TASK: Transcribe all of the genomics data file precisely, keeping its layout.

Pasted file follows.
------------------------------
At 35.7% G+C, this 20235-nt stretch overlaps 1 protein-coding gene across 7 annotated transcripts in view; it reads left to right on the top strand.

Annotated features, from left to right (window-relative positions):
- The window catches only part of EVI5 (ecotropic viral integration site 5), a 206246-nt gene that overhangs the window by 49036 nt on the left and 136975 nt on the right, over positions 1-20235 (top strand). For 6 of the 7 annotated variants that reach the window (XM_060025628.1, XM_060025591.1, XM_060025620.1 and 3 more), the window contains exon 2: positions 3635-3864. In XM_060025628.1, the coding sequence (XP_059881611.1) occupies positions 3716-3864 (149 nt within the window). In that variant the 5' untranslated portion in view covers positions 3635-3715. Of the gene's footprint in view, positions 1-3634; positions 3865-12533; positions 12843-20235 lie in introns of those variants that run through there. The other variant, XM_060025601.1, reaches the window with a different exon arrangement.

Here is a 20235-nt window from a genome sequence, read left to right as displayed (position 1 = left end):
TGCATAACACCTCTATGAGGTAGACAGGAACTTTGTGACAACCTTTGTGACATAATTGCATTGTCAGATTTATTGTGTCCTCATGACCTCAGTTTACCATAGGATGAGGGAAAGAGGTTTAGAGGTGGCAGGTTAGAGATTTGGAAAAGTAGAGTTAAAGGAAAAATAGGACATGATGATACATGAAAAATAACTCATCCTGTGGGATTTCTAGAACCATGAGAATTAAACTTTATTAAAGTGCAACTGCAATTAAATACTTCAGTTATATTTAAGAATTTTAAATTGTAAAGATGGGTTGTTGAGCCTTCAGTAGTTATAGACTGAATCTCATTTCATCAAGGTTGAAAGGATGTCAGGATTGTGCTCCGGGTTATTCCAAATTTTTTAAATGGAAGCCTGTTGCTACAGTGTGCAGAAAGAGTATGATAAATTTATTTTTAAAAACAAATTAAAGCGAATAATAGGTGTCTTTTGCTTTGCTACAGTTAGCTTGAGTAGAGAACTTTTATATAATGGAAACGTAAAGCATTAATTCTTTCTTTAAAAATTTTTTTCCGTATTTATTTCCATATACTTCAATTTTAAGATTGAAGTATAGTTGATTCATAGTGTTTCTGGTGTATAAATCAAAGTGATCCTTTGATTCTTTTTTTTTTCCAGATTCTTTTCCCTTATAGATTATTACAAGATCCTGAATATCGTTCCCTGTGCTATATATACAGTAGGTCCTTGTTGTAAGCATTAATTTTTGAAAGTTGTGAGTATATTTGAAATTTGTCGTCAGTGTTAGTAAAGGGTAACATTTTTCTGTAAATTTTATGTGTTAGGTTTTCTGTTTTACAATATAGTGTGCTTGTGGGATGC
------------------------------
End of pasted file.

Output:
At 35.7% G+C, this 20235-nt stretch overlaps 1 protein-coding gene across 7 annotated transcripts in view; it reads left to right on the top strand.

Annotated features, from left to right (window-relative positions):
- The window catches only part of EVI5 (ecotropic viral integration site 5), a 206246-nt gene that overhangs the window by 49036 nt on the left and 136975 nt on the right, over positions 1-20235 (top strand). For 6 of the 7 annotated variants that reach the window (XM_060025628.1, XM_060025591.1, XM_060025620.1 and 3 more), the window contains exon 2: positions 3635-3864. In XM_060025628.1, the coding sequence (XP_059881611.1) occupies positions 3716-3864 (149 nt within the window). In that variant the 5' untranslated portion in view covers positions 3635-3715. Of the gene's footprint in view, positions 1-3634; positions 3865-12533; positions 12843-20235 lie in introns of those variants that run through there. The other variant, XM_060025601.1, reaches the window with a different exon arrangement.

Here is a 20235-nt window from a genome sequence, read left to right as displayed (position 1 = left end):
TGCATAACACCTCTATGAGGTAGACAGGAACTTTGTGACAACCTTTGTGACATAATTGCATTGTCAGATTTATTGTGTCCTCATGACCTCAGTTTACCATAGGATGAGGGAAAGAGGTTTAGAGGTGGCAGGTTAGAGATTTGGAAAAGTAGAGTTAAAGGAAAAATAGGACATGATGATACATGAAAAATAACTCATCCTGTGGGATTTCTAGAACCATGAGAATTAAACTTTATTAAAGTGCAACTGCAATTAAATACTTCAGTTATATTTAAGAATTTTAAATTGTAAAGATGGGTTGTTGAGCCTTCAGTAGTTATAGACTGAATCTCATTTCATCAAGGTTGAAAGGATGTCAGGATTGTGCTCCGGGTTATTCCAAATTTTTTAAATGGAAGCCTGTTGCTACAGTGTGCAGAAAGAGTATGATAAATTTATTTTTAAAAACAAATTAAAGCGAATAATAGGTGTCTTTTGCTTTGCTACAGTTAGCTTGAGTAGAGAACTTTTATATAATGGAAACGTAAAGCATTAATTCTTTCTTTAAAAATTTTTTTCCGTATTTATTTCCATATACTTCAATTTTAAGATTGAAGTATAGTTGATTCATAGTGTTTCTGGTGTATAAATCAAAGTGATCCTTTGATTCTTTTTTTTTTCCAGATTCTTTTCCCTTATAGATTATTACAAGATCCTGAATATCGTTCCCTGTGCTATATATACAGTAGGTCCTTGTTGTAAGCATTAATTTTTGAAAGTTGTGAGTATATTTGAAATTTGTCGTCAGTGTTAGTAAAGGGTAACATTTTTCTGTAAATTTTATGTGTTAGGTTTTCTGTTTTACAATATAGTGTGCTTGTGGGATGC